Published on December 4th, 2014 | by Millennium Magazine Staff


District Five teacher named a state finalist in Samsung ‘Solve for Tomorrow’ contest

Pictured: Irmo Middle School math teacher Odessa Hilton. Hilton is one of five South Carolina finalists and 255 state finalists nationwide in this year’s Samsung Solve for Tomorrow contest

IRMO – A Lexington-Richland School District Five middle school teacher has been named a state finalist in a nationwide contest aimed at promoting the community benefits of STEM-focused education.

Irmo Middle School math teacher Odessa Hilton is one of five South Carolina finalists and 255 state finalists nationwide in this year’s Samsung Solve for Tomorrow contest.  Picked for her proposal to implement math lessons into recycling efforts at the international academic magnet school, Hilton is in the running to be named a state winner and receive $20,000 in technology. As a finalist, she already has received two Samsung Galaxy tablets for her classroom and a teacher development course from PBS TeacherLine.

“It’s a great honor to be chosen out of 3,100 applicants nationwide,” Hilton said. “I was surprised. I was amazed. I was so excited to show everyone here at the school. It’s truly a great honor I share with my students and the entire Irmo Middle School family.”

Thousands of schools nationwide annually participate in the Samsung contest, asking teachers to pose ways to improve their communities through the use of science, technology, engineering and math (STEM).

As part of Hilton’s contest proposal, students would: explore the importance of recycling, classify materials that are recyclable into renewable and non-renewable resource categories, explore ways to educate the community on recycling and present their findings using presentations or commercials they can share with the school population.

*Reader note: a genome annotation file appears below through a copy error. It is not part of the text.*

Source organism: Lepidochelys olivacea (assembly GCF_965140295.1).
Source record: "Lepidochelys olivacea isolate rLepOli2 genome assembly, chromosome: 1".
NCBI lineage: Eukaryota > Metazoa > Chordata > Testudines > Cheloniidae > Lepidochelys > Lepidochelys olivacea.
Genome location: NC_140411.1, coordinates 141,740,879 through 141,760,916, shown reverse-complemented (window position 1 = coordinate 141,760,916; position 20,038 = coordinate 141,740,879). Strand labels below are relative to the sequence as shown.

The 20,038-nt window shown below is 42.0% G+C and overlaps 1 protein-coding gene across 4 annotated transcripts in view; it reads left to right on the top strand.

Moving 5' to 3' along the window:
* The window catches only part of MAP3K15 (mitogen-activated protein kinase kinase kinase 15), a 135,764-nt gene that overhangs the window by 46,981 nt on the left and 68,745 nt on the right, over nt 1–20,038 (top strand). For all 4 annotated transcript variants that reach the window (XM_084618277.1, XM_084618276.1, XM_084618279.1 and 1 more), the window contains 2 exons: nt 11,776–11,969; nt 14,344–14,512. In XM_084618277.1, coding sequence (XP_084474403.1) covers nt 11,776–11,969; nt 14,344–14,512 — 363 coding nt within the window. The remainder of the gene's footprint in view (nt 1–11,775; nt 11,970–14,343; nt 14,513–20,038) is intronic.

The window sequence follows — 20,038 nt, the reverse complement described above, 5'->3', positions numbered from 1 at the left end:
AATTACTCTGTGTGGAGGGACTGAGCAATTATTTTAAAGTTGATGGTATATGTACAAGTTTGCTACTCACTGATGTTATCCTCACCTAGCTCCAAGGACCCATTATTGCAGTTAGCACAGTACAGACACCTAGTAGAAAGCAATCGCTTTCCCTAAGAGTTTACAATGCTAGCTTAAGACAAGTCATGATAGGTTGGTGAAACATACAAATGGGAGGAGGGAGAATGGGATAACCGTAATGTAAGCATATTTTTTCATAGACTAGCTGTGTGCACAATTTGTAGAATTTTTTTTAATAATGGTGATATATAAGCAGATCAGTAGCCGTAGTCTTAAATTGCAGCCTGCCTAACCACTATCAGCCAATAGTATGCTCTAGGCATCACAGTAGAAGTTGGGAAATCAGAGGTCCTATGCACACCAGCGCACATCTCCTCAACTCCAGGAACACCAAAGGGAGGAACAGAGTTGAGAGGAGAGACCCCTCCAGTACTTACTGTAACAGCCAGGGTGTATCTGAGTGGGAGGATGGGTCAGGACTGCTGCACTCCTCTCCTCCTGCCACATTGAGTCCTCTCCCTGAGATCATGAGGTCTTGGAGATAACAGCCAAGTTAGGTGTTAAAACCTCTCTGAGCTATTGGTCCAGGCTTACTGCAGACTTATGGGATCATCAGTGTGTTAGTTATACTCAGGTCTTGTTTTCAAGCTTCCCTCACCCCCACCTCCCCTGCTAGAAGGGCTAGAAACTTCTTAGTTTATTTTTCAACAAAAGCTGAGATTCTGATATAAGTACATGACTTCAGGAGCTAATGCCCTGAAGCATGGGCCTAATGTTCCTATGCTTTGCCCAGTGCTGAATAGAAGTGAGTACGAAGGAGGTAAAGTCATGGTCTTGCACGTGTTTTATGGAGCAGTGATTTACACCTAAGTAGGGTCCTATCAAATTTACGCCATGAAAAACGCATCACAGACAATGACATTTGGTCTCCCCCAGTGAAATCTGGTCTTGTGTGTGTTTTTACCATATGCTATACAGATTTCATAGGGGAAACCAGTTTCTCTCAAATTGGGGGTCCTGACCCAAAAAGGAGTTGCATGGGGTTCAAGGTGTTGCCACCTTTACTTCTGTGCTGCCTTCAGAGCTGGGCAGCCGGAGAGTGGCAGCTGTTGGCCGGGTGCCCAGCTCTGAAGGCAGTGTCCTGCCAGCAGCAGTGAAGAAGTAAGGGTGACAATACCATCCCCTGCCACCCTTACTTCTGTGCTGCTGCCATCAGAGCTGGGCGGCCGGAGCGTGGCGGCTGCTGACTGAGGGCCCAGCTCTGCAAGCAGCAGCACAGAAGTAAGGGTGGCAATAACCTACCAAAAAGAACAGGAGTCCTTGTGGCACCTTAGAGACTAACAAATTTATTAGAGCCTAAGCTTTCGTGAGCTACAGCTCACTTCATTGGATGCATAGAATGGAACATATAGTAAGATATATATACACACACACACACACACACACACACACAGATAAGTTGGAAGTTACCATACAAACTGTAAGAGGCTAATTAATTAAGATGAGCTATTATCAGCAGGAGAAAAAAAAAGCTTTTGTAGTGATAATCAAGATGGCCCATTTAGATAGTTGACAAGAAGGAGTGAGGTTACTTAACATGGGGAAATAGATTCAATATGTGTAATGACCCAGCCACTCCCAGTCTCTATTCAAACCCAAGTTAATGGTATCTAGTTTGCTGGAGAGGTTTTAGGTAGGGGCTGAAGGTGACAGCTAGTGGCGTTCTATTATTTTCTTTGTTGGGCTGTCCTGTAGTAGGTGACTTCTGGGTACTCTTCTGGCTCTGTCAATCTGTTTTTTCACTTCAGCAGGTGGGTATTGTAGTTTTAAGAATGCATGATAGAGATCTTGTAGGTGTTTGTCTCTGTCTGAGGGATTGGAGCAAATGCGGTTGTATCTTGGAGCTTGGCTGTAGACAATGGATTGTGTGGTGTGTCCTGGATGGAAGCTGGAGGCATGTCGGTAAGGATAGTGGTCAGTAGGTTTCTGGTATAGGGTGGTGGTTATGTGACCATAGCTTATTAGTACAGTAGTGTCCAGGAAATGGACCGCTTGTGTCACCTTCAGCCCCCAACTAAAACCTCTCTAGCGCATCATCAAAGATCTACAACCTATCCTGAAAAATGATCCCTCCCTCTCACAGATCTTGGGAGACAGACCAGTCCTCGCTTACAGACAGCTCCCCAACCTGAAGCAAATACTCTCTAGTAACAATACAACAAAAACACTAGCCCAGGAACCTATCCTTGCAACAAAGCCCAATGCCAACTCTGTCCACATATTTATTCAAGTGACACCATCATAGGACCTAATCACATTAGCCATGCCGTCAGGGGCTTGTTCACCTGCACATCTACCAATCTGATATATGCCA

Hilton said, “The hope is that students are intrigued further to either study issues in their own environment or become engineers or environmentalists. We also hope to increase our levels of recycling at the school by 10 percent… It’s all a part of our effort to make sure students are taking ownership and thinking about the world around them.”

Contest organizers say STEM education needs to be a top priority, and the Samsung Solve for Tomorrow contest engages teachers and their students in real-world issues.

“At Samsung, we believe that community-based learning can be a powerful tool for getting kids interested in science, technology, engineering and math, and we’re excited to see so many teachers who thought hard about how to apply STEM to local problems,” said David Steel, executive vice president of Samsung Electronics North America. “We congratulate this year’s state finalists, and all of the Solve for Tomorrow entrants, on their ideas to help improve their communities while engaging the leaders of tomorrow.”

Last school year, Irmo High School teacher Peter Lauzon was named the state winner. At Irmo Middle School, excitement about Hilton’s proposal and 2014 state finalist designation already has begun.

Principal Robert Jackson said, “Each day, we challenge all teachers and students to apply the content of their learning to real-world, unpredictable situations. This is yet another example of our teachers engaging in deeper learning and connecting our students learning to relevant ‘real-world’ problems. We are so proud of Mrs. Hilton and her students for having wonderful ideas and engaging in a competition that deepens their learning.”


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